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March 24th, 2011
05:00 PM ET

Do you feel you have been told the truth about Libya?

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Libyan rebels prepare for battle against government forces. (PHOTO CREDIT: ARIS MESSINIS/AFP/GETTY IMAGES)

FROM CNN's Jack Cafferty:

In an interview with the Boston Globe in December 2007, then-Sen. Barack Obama said this on the campaign trail, "The president does not have power under the Constitution to unilaterally authorize a military attack in a situation that does not involve stopping an actual or imminent threat to the nation."

He was talking about Iran at the time, but fast forward three-plus years, and some lawmakers are accusing him of doing just that in Libya now that Obama is president.

In separate remarks that same year, then-Sen. Joe Biden (and now Obama’s vice president) said he'd move to impeach a president that did such a thing. Don't you hate when those words come back to bite you?

There are a lot of unanswered questions swirling around about our involvement in Libya on the part of Congress and the American people:

  • Did the president have the authority to deploy U.S. military to Libya?
  • What is the U.S. mission there?
  • How quickly can and should we hand over control and to whom? (It's something the president, Secretary of State Hillary Clinton and Secretary of Defense Robert Gates have talked a lot about.)
  • And maybe most importantly, what is the end game?

The Obama administration insists it has been responsive to the many questions about the Libyan mission, but no one on Capitol Hill seems to be happy with the president or clear on what's going on there.

Here’s my question to you: Do you feel you have been told the truth about Libya?

Interested to know which ones made it on air?

FULL POST


Filed under: Libya
March 24th, 2011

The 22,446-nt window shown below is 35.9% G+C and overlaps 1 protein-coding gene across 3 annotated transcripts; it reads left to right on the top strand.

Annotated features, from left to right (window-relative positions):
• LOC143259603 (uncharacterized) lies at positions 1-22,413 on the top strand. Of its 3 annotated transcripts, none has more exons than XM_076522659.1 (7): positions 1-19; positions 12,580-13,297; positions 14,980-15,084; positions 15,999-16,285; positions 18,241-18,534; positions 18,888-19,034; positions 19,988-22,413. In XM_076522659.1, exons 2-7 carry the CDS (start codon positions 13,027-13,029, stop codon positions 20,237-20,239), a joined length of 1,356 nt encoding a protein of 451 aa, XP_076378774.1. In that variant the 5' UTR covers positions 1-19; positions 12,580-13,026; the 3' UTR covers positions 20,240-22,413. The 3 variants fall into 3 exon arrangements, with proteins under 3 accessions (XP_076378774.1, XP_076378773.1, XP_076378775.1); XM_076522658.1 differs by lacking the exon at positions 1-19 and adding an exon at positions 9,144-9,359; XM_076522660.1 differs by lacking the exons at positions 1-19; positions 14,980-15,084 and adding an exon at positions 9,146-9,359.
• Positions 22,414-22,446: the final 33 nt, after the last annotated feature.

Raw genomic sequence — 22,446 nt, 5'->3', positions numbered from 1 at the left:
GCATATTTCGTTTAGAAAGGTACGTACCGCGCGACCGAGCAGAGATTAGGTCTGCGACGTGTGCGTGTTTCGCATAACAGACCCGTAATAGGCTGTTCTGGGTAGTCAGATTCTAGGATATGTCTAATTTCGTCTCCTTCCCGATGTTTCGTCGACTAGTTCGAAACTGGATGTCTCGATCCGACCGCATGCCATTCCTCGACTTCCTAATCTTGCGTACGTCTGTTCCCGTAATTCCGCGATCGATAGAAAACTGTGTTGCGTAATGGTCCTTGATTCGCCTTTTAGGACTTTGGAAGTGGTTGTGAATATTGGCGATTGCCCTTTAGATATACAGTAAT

04:56 PM ET

Why won't Congress and Pres. get serious about debt crisis?

FROM CNN's Jack Cafferty:

The federal government has been operating without a budget for six months, instead lurching from one stop-gap spending measure to the next. And the inability or unwillingness of the president and Congress to do the jobs they were elected to do is starting to have an impact.

A new report on CNN Money.com highlights some of the growing money woes:

The U.S. military has delayed a total of 75 projects. And the Army has deferred contracts for new equipment like Chinook helicopters and held off on refurbishment projects of war-torn Humvees.

No big deal. We're only fighting three wars.

There are hiring freezes at the Justice Department, Social Security Administration and Congressional Budget Office. And the Army and the Marine Corps have temporarily stopped hiring civilians.

Eight new Social Security offices will not open.

National Institutes of Health officials are underfunding some grants, due to uncertainty over the budget.

Almost one year ago, President Obama launched the National Commission on Fiscal Responsibility and Reform, a bipartisan deficit commission. The group released its final report in December, but the suggestions have been all but ignored.

This week, ten ex-chairs of the President's Council of Economic Advisers wrote an opinion piece on Politico.com urging Congress and the President to act quickly. They said, "The unsustainable long-run budget outlook is a growing threat to our well-being. Further stalemate and inaction would be irresponsible." Want to bet that's ignored too?

Here’s my question to you: Why won't Congress and the President get serious about America's debt crisis?

Tune in to the Situation Room at 6pm to see if Jack reads your answer on air.

And, we love to know where you’re writing from, so please include your city and state with your comment.


Filed under: Congress • Economy • Government • President Barack Obama